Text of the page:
Then there's the crust, which is typically made with a shortbread dough or with crushed cookies. Oats and eggs are sometimes added, but most recipes almost always have plenty of butter.

Sally Swift, co-creator and managing producer of the public radio food show, "The Splendid Table," says "the malleable and forgiving crust make bars an entry-level baking project."

So even though the desserts might have a rookie quality to them, they reflect our skilled, creative baking sensibilities without losing their friendly and comforting appeal. They have indeed set a high bar.


PG tested

The sweet and tart tastes of fall are brought alive with the cranberries and pear nectar. Do not substitute old-fashioned oats for steel-cut oats or quick cooking oats.

2 cups all-purpose flour

1/2 cup packed brown sugar, plus another 2/3 cup, divided

3/4 cup cold butter

1 cup regular rolled oats

2/3 cup pear nectar

2/3 cup packed light brown sugar

2 cups fresh cranberries

1/8 teaspoon ground nutmeg

Preheat oven to 350 degrees.

Line 13-by-9-by-2-inch baking pan with foil, leaving about 1 inch of foil extending over the ends of the pan. Set aside.

In a medium bowl, stir together flour and 1/2 cup brown sugar. Cut in butter until mixture resembles fine crumbs. Stir in the oats.

Reserve 1 cup oats mixture. Press remaining mixture evenly into the bottom of the prepared pan. Bake for about 15 minutes or until light brown.

Meanwhile, in a medium saucepan stir together pear nectar and 2/3 cup brown sugar. Bring to a boil, stirring to dissolve sugar. Add cranberries. Let simmer, uncovered, for about 10 minutes or until slightly thickened.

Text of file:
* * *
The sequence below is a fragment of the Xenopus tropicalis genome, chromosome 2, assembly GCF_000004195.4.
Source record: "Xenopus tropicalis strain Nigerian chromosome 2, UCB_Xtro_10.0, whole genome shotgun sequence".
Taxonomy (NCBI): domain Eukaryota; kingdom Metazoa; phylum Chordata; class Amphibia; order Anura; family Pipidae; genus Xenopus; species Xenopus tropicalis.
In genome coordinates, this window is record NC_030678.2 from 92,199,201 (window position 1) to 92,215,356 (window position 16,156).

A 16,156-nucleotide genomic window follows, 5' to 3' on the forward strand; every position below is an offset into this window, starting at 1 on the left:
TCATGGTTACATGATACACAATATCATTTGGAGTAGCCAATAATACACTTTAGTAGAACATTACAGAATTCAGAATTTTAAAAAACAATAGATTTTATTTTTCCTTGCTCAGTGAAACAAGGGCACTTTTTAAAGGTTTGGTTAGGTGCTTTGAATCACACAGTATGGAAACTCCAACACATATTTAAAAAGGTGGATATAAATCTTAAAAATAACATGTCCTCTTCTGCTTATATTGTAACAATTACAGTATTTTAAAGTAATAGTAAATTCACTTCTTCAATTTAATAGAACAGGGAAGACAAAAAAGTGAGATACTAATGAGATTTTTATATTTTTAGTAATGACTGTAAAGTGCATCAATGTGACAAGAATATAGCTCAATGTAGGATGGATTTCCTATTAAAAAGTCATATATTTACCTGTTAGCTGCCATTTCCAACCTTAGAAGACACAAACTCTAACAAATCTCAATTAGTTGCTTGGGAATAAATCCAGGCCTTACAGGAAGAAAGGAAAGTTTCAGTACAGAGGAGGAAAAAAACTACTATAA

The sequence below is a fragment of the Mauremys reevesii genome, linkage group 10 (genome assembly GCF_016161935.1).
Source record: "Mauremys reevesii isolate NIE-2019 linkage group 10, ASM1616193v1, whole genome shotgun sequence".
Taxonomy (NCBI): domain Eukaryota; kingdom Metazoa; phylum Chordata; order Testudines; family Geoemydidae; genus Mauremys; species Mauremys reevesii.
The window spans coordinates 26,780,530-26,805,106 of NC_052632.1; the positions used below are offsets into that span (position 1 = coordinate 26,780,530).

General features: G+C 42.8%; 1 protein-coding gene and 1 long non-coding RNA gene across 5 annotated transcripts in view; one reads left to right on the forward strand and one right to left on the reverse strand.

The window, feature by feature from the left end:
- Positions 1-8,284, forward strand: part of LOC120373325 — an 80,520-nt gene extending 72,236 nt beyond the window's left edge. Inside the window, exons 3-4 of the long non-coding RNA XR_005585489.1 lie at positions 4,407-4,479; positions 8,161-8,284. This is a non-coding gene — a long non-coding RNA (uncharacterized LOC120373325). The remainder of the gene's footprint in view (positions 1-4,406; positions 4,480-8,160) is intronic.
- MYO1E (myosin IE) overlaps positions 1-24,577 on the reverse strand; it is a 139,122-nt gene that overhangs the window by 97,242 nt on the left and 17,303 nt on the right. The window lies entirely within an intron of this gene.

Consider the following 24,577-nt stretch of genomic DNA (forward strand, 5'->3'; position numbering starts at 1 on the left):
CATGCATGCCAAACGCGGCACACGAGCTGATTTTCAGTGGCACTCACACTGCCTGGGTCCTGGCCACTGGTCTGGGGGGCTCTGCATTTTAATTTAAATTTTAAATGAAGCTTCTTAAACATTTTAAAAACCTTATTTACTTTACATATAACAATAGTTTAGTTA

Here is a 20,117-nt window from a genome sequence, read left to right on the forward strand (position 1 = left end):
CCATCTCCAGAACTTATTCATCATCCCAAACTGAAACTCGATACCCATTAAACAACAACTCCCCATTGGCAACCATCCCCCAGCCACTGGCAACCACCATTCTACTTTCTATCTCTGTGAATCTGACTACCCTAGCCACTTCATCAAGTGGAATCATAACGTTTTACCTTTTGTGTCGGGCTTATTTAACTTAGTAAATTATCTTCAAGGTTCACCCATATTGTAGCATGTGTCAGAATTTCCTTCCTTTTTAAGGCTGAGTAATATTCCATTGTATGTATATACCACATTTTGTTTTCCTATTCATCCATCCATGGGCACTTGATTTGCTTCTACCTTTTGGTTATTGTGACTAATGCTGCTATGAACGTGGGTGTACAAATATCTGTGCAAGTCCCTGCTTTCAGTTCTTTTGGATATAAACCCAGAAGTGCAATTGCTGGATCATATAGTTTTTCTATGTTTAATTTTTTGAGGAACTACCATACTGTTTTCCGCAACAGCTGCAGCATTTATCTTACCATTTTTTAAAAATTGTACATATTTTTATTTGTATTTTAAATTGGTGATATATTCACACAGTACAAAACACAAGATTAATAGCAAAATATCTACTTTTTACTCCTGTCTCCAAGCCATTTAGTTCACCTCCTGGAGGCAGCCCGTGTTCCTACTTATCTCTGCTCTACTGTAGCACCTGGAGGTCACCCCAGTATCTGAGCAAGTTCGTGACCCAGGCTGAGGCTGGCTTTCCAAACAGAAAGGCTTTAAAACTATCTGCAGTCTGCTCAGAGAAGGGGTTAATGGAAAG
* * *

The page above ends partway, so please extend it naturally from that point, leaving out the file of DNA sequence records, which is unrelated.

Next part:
Remove from heat, stir in nutmeg.

Spread cranberry mixture evenly over baked crust. Sprinkle reserved oat mixture over cranberry mixture. Bake for about 25 minutes more, or until the top is light brown.

Cool in pan on a wire rack. Use the overlapping foil to remove from pan and place on a cutting board. Cut into bars.

Makes 32 bars.

— "Baking Step by Step" by Better Homes and Gardens.


PG tested

Rice Krispies Treats get a peanutty twist here. The chewy, gooey bars are treated to a chocolate and butterscotch topping that make them ethereal.

1 cup honey

1/4 cup sugar

1 1/4 cups crunchy peanut butter

6 cups crisp rice cereal, such as Rice Krispies

1 12-ounce package semisweet chocolate morsels

1 12-ounce package butterscotch morsels

1/2 cup chopped honey-roasted peanuts

Spray a 13-by-9-inch baking pan with nonstick cooking spray. Set aside.

In a large saucepan, stir together honey and sugar over medium-high heat. Bring just to a boil; remove from heat. Add peanut butter stirring well until combined. Add cereal, stirring until evenly coated. (Mixture will be thick.)

Press cereal mixture into prepared pan.

In a medium bowl, place chocolate and butterscotch. Microwave in 30-second intervals until they melt, stirring after each interval.

Spread chocolate mixture in an even layer over cereal mixture. Top with peanuts. Let cool until chocolate hardens; cut into squares.

Yields 10 to 12 servings.

— Taste of the South magazine, Fall Baking 2015 issue.


PG tested

The soft blondies are filled with pucker power from the lemon and lime juices and zests. The texture of the bars is slightly crumbly, and it is better a day after they are baked.

1 1/4 cups unbleached all-purpose flour

1/2 teaspoon baking powder

Zest of 1 medium lime

Zest of 1 medium lemon

1/2 teaspoon salt

1/2 cup unsalted butter, softened

1 cup granulated sugar

1 large egg

Juice of 1 medium lime

Juice of 1 medium lemon

1/2 cup almonds, sliced

Preheat oven to 350 degrees. Grease an 8-by-8-inch baking pan.

Whisk together the flour, baking powder, lime zest, lemon zest and salt. Set aside.

Using an electric mixer on medium speed, beat butter and granulated sugar until light and fluffy. Add the egg and mix well. Mix in the lime juice and lemon juice.

Reduce the mixer speed to low, gradually add the flour mixture, mixing just until combined.

Transfer the batter to the prepared pan and spread evenly. Sprinkle almonds over the top of the batter.